Our Neck of the Woods
Edited by Daniel J. Philippon
Published by the University of Minnesota Press
(2009, 277 pages, $19.95 Softcover)
“Dense woods or mountain valleys make me nervous. After once visiting Burntside Lake north of Ely for a week, I felt a fierce longing to be out,” late Minnesota author Bill Holm once wrote. The urge was so strong that he crept to his car in the middle of the night and fled back to the prairie, only to stand in a moonlit field and sing at the top of his lungs. The spitting image of insanity? Perhaps. But pick up a new collection of essays edited by Daniel J. Philippon, Our Neck of the Woods: Exploring Minnesota’s Wild Places, and you’ll see that Holm was simply being Minnesotan.
In Minnesota, it seems, we forget our sensibilities when it comes to loving our state. Ask Philip C. Whitford. He studies frog populations, standing on the side of the road with his hands cupped to his ears in the middle of the night. Seem curious? The highway patrol thought so, too. Or, ask Hal Crimmel. He scrambled down a river slope and flagged down a kayaker to “borrow the paddler’s clammy life jacket, strip to his underwear, climb into the kayak, and shove off.” There is also Terri Hutton, dedicated vegetarian so curious about hunting that she bounced down the Echo Trail in the cab of a hunter’s truck, intent on finding out: why? And of course, Holm makes an appearance with his modest admission to inventing “islands on the prairie” as a boy.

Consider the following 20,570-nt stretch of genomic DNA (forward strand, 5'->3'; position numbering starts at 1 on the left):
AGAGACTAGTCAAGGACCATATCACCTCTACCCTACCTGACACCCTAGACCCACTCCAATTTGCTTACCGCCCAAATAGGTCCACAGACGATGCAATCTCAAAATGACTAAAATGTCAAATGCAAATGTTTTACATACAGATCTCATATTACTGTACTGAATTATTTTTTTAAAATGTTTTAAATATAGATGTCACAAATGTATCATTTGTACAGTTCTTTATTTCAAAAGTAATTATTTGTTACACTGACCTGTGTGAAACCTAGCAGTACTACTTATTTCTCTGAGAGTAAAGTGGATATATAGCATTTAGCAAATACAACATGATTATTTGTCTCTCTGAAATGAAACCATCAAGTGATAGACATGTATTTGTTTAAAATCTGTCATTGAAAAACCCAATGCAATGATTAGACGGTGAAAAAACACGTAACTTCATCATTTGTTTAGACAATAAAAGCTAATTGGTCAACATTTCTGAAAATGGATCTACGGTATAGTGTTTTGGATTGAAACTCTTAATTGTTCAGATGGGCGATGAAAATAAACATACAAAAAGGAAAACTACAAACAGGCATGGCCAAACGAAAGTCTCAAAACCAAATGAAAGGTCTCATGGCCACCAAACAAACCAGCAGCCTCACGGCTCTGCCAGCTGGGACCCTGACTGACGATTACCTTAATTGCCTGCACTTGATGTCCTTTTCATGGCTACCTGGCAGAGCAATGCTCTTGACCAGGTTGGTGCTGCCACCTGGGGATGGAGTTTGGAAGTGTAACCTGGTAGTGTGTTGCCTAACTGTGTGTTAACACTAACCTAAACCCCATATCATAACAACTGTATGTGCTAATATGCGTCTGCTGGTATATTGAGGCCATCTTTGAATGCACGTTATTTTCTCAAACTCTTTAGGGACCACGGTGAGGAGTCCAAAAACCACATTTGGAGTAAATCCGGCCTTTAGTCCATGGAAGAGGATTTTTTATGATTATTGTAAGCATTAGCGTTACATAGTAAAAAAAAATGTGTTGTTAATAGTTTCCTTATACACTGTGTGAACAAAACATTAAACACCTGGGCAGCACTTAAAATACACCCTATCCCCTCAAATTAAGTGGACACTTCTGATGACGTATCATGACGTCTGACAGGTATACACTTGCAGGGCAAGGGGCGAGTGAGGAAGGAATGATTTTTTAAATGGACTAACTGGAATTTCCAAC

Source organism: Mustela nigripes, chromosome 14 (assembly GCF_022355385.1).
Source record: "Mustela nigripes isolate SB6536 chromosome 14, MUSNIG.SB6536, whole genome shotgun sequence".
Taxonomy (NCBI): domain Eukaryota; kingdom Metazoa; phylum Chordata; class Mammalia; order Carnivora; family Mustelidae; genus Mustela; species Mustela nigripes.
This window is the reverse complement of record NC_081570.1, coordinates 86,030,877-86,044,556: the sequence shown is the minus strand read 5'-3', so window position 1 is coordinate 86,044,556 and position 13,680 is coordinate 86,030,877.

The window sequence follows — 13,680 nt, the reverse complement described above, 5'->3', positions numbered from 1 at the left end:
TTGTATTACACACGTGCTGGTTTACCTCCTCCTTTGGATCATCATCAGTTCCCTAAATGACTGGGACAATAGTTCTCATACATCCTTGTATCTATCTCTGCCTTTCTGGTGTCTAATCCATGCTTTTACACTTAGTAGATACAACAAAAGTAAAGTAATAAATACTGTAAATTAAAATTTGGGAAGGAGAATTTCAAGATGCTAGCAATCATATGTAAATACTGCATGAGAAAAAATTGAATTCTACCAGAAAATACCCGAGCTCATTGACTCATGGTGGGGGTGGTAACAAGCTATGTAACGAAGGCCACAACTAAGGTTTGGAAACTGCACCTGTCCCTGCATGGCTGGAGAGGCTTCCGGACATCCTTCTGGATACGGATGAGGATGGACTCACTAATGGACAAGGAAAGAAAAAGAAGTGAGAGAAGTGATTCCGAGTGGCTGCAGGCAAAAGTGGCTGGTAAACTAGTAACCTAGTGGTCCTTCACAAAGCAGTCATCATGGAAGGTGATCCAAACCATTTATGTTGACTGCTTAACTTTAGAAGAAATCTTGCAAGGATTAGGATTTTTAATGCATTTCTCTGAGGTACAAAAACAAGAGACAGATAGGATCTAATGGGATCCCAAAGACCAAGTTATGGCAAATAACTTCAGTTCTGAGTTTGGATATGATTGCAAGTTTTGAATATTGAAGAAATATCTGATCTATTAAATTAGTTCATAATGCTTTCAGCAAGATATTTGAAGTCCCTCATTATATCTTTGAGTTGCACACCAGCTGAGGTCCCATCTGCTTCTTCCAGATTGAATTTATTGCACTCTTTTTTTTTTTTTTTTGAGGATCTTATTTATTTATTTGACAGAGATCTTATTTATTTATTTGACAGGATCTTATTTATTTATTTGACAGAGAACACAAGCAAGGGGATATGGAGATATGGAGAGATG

As essay collections go, Our Neck of the Woods is more of a confessional than a nature tale. Up and down the state, and via every outdoor pastime (fishing, hunting, skiing, canoeing, camping), writers confess to a love Minnesota so intense it motivates them to ski through dark, bone-chilling cold to watch the sunrise on Lake Superior, fish a creek with no fish, or spend the lunch hour in a Wendy’s parking lot just to catch site of a bird. It is this diversity that makes Our Neck of the Woods best suited for random reads: open to a different essay whenever you feel the need to flea. You won’t always relate—if you are, say, a prairie person like Holm, you might not long to see Sigurd Olson’s trapper’s cabin in the woods. But there is sure to be something to take you back to your own little island of reprieve, that place where you unabashedly sing at the top of your lungs.
Reviewed by Alissa Johnson